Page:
Having attended the National Patient Safety Foundation (NPSF) annual meeting this month as well as HPSN and AUA and having listened to many excellent speakers and dedicated professionals discuss what is happening in medicine as well as daily readings of journals , blogs and other media sources it is evident there is a great deal going on worldwide to “fix” medicine; initiatives ranging from the 20 year old patient safety movement to the documented shortage of trained healthcare providers; to how to better train medical students. The following will highlight what seem to be the most promising ventures and initiatives.

In a global study published in 2013 in BMJ Quality & Safety, Dr Ashish K. Jha, Department of Health Policy & Management, Harvard School of Public Health, and others, reviewed literature published worldwide since 1976 and found that an estimated 421 million hospitalizations occur annually, and approximately 42.7 million adverse events. These adverse events result in 23 million disability-adjusted life years (DALYs) lost per year. Approximately two-thirds of all adverse events, and the DALYs lost from them, occurred in low-income and middle-income countries. However, these findings suggest the importance of critically evaluating the quality and safety of the care provided once a person accesses health services. The data should be a call to global health policymakers to make patient safety an international priority.

WHO’s prominent initiatives include the ‘Safer Surgery Saves Lives’ campaign, which documented the global volume of surgery and gaps in operating room supply and pioneered a simple checklist to improve intraoperative safety. Other efforts include tools for patient safety research and quality improvement and a consensus conference to develop international core competencies for patient safety research.

The global problem of inadequate health care and the set of causes that underlie it, motivated Dr. Jha and others at Harvard to start an online course to focus on global healthcare quality and safety. The MOOC (Massive Open Online Course) uses data as a key cornerstone for the project. They were able to assemble a world-class faculty and because it was a new course they had the freedom to write a fresh syllabus specifically for online learners, consisting of conversations on pressing topics; interactive sessions where students create content and experts dialoging, answering questions and discussing issues.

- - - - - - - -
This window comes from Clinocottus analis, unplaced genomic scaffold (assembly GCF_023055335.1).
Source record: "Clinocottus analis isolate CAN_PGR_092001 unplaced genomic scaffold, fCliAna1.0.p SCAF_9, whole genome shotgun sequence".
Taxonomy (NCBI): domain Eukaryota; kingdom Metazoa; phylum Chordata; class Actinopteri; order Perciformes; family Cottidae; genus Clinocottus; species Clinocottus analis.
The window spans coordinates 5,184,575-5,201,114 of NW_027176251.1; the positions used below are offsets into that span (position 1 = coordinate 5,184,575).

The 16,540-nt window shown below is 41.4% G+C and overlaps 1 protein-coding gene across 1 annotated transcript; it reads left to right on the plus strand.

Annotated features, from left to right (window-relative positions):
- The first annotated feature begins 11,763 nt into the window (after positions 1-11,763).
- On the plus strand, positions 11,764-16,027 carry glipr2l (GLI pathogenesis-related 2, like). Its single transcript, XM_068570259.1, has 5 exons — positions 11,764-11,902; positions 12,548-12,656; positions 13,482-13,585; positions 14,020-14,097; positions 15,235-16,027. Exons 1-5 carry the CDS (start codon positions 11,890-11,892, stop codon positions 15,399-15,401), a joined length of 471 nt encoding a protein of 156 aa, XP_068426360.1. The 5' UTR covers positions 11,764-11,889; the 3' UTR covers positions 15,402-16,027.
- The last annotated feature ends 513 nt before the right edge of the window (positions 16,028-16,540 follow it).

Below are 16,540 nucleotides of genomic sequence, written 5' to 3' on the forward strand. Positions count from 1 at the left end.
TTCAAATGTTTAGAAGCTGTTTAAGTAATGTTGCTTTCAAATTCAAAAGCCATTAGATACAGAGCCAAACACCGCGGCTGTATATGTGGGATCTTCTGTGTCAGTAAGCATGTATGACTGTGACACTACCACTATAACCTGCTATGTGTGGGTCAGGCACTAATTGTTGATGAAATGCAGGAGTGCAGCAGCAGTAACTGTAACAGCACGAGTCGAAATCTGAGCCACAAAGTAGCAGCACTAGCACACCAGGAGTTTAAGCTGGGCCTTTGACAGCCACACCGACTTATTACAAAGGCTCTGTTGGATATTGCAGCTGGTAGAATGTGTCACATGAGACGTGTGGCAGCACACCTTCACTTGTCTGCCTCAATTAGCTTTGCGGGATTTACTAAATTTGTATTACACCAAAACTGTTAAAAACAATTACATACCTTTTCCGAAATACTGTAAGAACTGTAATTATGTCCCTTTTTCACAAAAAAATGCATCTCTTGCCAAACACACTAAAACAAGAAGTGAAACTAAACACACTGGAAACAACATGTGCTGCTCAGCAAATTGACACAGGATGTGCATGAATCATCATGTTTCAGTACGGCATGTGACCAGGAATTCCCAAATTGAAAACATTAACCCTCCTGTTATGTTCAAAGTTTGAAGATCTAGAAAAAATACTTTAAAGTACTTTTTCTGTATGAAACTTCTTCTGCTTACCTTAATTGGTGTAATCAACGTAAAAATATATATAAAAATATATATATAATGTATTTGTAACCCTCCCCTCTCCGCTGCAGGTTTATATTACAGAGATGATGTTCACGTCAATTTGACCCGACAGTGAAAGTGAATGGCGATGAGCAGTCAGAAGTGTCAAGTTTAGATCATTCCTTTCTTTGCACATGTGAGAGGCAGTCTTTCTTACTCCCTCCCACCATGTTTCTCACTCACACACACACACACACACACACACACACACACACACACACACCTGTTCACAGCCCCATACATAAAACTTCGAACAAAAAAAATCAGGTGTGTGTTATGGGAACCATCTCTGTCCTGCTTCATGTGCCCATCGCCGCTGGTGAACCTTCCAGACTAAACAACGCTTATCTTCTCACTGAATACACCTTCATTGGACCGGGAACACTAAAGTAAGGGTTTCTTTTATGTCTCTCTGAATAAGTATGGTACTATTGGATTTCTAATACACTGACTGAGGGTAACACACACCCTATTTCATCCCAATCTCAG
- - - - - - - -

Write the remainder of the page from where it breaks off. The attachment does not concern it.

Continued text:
Through this course they will “crowd source the first global ‘atlas’ on healthcare quality and have a resource that will map the world’s journey toward a safe patient centered healthcare system.” Dr. Jha predicts.

The Association of American Medical Colleges estimates that the United States will face a shortage of 130,000 physicians during the coming decade. This projected shortage, coupled with the nursing shortage, which has been recognized by governments, academia and health organizations, could mean limited access to care for many worldwide.

In a study conducted by Rand, a non-profit research organization in the United States, they suggested using different models of care to lessen the effects of the doctor shortage. One model uses nurse practitioners and physician assistants to provide primary care and the other was patient centered medical homes. Both models are being used in the US but account for less than 20% of providers.

For these models to grow there will have to be widespread changes in policy, state licensing laws as well as fee structures and payment and reimbursement regulations.

Shiv M. Gaglani and Ryan Haynes wrote a fascinating article in the Annals of Internal Medicine entitled ‘What Can Medical Education Learn from Facebook and Netflix?’ The medical students chose the title because they realized the algorithms they were using in medical school were much less sophisticated than the ones being used by Amazon, Netflix and Facebook. They hypothesized that if the same tools being used by these social media sites, such as machine learning-based recommendations, intuitive interfaces, etc. were used in medical education they could transform how medical students and other healthcare providers are educated.

An example they used was how Amazon recommends products based on prior purchases. They felt supplementary resources in medical education such as videos, references, images, mnemonics and even patient cases could be used to supplement what students are learning in the classroom or clinic.

That is the premise behind Osmosis, Shiv and Ryan’s start-up company. Osmosis uses data analytics and machine learning to deliver the best medical content to those trying to learn it, as efficiently as possible. Since its launch the company has delivered over two million questions to more than 10,000 medical students around the world using a novel push notification system that syncs to student curricular schedules.

The program uses adaptive algorithms and an intuitive interface to provide the best, most useful customized content to those trying to learn.